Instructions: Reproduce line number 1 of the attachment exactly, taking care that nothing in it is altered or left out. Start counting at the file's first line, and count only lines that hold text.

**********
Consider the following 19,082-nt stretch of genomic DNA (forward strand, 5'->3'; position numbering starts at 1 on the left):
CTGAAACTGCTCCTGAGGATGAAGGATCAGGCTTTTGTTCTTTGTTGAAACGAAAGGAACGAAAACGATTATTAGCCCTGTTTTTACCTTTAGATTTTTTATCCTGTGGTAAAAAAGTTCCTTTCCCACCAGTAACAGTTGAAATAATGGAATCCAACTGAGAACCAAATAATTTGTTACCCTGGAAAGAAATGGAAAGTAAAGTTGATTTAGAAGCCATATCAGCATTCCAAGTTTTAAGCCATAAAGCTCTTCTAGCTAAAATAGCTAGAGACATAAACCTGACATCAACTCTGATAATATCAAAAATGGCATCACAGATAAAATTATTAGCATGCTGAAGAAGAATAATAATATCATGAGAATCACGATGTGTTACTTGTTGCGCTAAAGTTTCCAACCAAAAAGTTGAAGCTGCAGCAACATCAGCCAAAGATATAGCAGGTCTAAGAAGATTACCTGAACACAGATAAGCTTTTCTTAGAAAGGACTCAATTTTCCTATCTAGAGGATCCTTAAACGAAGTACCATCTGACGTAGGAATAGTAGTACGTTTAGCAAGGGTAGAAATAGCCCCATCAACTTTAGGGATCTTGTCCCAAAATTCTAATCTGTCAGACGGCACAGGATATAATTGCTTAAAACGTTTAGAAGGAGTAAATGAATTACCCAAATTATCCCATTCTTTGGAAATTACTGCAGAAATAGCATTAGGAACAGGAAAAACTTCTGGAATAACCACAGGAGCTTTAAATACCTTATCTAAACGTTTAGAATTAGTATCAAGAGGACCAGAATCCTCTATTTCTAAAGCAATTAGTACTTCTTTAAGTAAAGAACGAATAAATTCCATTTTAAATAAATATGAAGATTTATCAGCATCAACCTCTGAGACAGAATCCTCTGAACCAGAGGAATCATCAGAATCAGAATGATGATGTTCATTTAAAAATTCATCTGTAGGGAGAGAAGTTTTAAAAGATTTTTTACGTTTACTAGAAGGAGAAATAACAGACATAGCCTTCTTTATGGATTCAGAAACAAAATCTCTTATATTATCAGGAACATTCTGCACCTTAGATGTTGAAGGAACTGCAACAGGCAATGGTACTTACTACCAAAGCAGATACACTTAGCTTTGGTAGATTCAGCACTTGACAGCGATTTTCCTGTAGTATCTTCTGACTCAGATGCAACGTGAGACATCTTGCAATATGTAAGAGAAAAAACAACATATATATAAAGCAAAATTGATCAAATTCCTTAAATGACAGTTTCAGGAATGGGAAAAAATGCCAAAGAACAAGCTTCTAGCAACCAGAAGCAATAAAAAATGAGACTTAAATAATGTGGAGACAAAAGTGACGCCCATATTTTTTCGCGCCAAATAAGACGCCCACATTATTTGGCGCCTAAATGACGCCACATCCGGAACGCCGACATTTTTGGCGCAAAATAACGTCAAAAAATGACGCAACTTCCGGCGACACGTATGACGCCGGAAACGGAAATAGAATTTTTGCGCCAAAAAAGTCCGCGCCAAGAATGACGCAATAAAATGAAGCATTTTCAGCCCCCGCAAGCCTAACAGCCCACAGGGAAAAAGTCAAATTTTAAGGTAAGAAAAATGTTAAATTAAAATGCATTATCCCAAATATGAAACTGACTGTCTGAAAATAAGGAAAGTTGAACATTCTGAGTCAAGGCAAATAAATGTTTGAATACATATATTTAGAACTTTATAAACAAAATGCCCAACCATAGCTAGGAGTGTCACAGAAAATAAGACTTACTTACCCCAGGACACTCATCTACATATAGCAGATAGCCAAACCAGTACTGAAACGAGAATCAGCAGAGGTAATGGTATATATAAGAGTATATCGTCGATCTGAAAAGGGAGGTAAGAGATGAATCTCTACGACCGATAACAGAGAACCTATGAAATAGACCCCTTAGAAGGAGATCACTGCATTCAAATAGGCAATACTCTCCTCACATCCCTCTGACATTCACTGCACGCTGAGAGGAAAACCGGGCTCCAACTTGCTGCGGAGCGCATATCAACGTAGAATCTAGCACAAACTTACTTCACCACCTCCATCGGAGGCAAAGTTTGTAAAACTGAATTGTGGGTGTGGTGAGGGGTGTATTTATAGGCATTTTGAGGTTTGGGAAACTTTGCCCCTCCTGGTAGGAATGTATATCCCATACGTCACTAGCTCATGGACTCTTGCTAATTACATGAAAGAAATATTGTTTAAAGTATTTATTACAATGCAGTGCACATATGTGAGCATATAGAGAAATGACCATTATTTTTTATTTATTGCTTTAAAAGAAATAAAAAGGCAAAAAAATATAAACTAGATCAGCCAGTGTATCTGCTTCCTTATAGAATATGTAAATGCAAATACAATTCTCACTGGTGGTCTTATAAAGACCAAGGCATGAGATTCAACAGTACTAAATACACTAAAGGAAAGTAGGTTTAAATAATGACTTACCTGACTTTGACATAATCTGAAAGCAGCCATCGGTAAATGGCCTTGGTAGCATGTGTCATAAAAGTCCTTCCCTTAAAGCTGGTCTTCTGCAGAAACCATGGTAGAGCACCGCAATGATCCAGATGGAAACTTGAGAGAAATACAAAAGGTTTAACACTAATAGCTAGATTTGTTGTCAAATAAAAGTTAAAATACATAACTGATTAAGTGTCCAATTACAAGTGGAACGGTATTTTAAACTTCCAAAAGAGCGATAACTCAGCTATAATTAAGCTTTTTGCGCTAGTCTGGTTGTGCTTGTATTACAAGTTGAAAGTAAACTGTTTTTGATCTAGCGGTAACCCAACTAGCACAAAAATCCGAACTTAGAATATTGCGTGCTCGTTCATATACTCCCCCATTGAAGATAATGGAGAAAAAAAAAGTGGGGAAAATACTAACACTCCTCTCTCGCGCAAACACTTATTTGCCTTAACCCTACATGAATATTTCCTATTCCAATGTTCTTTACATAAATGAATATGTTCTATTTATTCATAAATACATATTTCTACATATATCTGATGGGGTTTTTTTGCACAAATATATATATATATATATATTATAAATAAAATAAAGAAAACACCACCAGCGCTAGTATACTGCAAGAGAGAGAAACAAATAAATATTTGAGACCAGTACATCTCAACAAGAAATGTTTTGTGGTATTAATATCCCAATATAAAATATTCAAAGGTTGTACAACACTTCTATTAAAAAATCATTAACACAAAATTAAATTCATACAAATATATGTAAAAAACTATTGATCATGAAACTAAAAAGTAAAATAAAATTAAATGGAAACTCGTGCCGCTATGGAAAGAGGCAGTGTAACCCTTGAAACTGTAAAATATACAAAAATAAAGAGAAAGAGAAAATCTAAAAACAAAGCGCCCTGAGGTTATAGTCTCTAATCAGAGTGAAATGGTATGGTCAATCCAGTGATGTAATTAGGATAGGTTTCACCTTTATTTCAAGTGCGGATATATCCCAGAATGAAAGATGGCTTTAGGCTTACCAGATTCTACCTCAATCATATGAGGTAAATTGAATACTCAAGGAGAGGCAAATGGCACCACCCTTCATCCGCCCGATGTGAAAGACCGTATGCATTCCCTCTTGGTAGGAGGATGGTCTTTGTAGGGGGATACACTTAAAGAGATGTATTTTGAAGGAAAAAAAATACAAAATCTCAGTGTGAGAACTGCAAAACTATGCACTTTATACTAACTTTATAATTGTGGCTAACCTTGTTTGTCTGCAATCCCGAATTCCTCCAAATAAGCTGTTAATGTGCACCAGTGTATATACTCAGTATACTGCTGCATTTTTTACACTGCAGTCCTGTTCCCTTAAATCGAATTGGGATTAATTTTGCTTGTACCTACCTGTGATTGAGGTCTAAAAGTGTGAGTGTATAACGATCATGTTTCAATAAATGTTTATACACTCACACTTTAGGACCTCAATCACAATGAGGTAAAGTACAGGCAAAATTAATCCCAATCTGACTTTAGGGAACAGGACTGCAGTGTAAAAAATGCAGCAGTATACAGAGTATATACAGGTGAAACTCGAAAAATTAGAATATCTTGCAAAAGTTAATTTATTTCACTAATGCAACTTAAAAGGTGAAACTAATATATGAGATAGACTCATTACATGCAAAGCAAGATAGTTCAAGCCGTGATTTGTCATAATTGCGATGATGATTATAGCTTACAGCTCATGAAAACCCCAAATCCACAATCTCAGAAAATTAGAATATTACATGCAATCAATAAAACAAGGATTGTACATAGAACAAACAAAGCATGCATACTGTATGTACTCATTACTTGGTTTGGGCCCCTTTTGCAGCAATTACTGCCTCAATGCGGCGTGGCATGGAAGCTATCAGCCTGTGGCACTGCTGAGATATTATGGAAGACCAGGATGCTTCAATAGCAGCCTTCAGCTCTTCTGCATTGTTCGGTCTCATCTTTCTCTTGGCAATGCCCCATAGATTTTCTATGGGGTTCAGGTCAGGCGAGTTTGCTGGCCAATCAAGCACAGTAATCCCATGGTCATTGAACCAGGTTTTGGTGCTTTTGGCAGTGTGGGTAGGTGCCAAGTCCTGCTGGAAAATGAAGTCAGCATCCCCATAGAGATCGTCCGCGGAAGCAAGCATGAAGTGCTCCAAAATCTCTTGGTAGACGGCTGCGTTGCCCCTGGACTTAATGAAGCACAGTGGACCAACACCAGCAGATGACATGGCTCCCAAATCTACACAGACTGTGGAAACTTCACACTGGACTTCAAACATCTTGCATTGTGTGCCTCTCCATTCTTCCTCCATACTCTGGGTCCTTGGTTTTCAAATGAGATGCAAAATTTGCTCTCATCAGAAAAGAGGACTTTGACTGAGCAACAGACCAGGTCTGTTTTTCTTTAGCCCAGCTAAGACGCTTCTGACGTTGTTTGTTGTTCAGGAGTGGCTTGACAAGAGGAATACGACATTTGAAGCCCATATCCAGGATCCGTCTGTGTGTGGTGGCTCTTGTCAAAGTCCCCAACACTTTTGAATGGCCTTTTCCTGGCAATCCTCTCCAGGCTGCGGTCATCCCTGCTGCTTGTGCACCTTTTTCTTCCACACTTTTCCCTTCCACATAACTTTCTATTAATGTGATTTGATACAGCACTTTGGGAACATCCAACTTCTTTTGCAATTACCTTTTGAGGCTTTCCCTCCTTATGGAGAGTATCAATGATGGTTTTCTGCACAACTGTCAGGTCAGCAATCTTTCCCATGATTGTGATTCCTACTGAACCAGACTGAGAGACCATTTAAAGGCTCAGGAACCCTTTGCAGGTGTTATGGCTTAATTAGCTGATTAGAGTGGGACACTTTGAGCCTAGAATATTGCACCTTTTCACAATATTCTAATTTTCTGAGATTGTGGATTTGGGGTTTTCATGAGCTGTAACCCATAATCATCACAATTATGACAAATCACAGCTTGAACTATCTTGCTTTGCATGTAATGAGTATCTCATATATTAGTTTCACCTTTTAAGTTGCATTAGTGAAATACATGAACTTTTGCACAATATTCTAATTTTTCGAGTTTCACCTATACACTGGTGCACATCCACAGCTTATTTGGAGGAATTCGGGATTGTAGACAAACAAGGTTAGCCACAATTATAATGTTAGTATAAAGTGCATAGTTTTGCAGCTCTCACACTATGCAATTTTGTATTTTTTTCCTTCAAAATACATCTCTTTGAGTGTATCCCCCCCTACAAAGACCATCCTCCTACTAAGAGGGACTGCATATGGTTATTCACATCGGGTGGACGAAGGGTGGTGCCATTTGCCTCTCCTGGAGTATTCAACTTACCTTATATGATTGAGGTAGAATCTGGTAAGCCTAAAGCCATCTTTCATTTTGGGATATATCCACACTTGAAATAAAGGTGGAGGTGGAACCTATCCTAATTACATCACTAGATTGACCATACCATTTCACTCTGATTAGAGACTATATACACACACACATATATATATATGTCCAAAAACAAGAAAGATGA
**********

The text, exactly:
Consider the following 19,082-nt stretch of genomic DNA (forward strand, 5'->3'; position numbering starts at 1 on the left):